Dans le centre de la Slovaquie, Vlkolínec est un ensemble remarquablement préservé de 45 bâtiments caractéristiques d’un village traditionnel d’Europe centrale. C’est le groupe le plus complet de ce genre dans la région, avec ses maisons traditionnelles en bois, typiques des zones de montagne.
[Uniquement en anglais]
Vlkolinec is a remarkably intact unitary settlement of a characteristic central European type with log-built architecture, which is often found in mountainous areas. The layout of the town has remained virtually unchanged and the architectural style has been fully retained. There are 45 unaltered buildings in the ensemble, retaining many early constructional features. It is the best preserved and most comprehensive set of traditional vernacular buildings in the Slovak Republic. It has preserved its ancient appearance with remarkable fidelity: although it is now in its 19th-century guise, Vlkolinec is essentially the same as it has been for a much longer period.
There was an early Slav settlement on the site from the Burgwall (walled settlement) period (10th-12th centuries AD). The first documentary record dates from 1376, and in a document of 1469 reference is made to five named streets. In 1675 there were only four homesteads and five residences of servants of the nearby Likava manor, of which Vlkolinec always seems to have been a fief. A decree of 1630 suggests that the name derives from the important charge laid upon the villagers to maintain the wolf-pits in good order. The present settlement consists almost entirely of buildings from the 19th century.
The characteristic houses of Vlkolinec are situated on the street frontages of narrow holdings, with stables, smaller outbuildings, and barns ranged behind them. The main street, which is on a comparatively steep slope, forks in the centre of the village. Parts of the northern end of the village were destroyed by fire in the Second World War and have not been rebuilt. A canalized stream flows through the village. The houses are of the traditional central Slovak timber-built (Blockbau) type. This consists of log walls on stone footings, the walls being coated with clay and whitewashed or painted blue. Over 50% of them have three rooms; some are smaller and others double. The roofs are pitched and semi-hipped, and were originally covered with wooden shingles. They are entered from elongated yards shared with several other houses.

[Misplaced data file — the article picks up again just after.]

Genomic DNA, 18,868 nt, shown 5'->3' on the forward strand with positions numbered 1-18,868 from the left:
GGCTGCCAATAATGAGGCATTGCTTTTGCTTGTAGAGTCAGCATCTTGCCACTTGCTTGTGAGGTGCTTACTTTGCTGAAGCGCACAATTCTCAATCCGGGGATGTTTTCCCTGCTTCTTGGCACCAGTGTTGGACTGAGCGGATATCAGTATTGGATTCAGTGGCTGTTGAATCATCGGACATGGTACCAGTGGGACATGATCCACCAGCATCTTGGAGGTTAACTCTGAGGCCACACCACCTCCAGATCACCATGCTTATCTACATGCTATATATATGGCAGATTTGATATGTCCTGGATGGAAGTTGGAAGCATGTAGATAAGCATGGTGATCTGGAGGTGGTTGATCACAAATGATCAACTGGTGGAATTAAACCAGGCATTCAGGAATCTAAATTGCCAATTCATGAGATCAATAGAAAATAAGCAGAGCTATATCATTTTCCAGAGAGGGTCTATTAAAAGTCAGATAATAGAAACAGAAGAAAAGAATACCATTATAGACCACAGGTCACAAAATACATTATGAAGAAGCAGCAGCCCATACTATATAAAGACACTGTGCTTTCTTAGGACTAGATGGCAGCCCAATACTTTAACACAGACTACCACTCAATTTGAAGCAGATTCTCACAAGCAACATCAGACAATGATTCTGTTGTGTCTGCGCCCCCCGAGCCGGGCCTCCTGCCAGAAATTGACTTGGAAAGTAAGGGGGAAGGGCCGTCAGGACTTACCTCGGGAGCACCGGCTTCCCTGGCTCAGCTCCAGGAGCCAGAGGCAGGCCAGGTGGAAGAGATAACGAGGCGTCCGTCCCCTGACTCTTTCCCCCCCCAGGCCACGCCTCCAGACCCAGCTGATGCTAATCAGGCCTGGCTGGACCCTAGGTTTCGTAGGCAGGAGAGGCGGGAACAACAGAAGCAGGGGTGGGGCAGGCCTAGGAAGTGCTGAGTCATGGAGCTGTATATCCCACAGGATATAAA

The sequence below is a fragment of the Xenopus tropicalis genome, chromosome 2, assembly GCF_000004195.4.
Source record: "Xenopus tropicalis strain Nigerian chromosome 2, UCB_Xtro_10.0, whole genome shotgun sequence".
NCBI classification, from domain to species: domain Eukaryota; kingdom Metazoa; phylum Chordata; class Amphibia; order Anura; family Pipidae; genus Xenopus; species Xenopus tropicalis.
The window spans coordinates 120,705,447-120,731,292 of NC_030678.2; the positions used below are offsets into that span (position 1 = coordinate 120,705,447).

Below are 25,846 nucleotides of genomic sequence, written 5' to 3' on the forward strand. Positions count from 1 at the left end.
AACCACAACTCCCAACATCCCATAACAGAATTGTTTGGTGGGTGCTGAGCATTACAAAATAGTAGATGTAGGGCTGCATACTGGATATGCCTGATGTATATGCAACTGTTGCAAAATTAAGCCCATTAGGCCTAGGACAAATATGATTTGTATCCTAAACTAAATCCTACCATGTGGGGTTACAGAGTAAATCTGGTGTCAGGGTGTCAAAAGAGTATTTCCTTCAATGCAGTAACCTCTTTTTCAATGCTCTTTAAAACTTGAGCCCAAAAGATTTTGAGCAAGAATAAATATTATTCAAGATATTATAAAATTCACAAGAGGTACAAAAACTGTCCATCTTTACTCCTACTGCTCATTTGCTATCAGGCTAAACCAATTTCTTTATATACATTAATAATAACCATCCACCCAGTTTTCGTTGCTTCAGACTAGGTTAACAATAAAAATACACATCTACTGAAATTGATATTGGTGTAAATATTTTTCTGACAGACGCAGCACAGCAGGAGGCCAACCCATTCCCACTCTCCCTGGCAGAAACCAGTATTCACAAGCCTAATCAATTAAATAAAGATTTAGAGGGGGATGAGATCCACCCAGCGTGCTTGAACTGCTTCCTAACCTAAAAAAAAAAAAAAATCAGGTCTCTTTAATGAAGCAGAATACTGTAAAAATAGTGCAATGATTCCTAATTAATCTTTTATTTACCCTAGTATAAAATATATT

There are 47 traditional farmhouses of this type and a shop and schoolhouse from the end of the 19th century. The Church of the Blessed Virgin Mary dates from 1875, but the belfry was built in 1770.
One especially interesting feature of the settlement is the fact that the parcels of land that surround it retain the elongated strip shape characteristic of medieval land allotment over most of feudal Europe. Outside these lie the areas of common land and forest which are also essential elements of the feudal landscape (although these have been substantially altered in later centuries through forestry and pasturage). Source : UNESCO/CLT/WHC
Les Slaves se sont installés sur le site dès la période Burgwall (habitations entourées de murs) entre le 10ème et le 12ème siècle. Les premières archives datent de 1376 ; un écrit de 1469 fait référence à des rues ayant un nom. En 1675, il existait quatre propriétés et cinq maisons pour les serviteurs du domaine voisin de Likava dont Vlkolinec semble avoir toujours été un fief. Un décret de 1630 laisse à croire que le nom de Vlkolinec vient d'une importante charge attribuée aux villageois et qui consistait à maintenir les pièges à loups en bon état (vlk = loup). Le village actuel ne comporte quasiment que des bâtiments du 19ème siècle. Source : évaluation des Organisations consultatives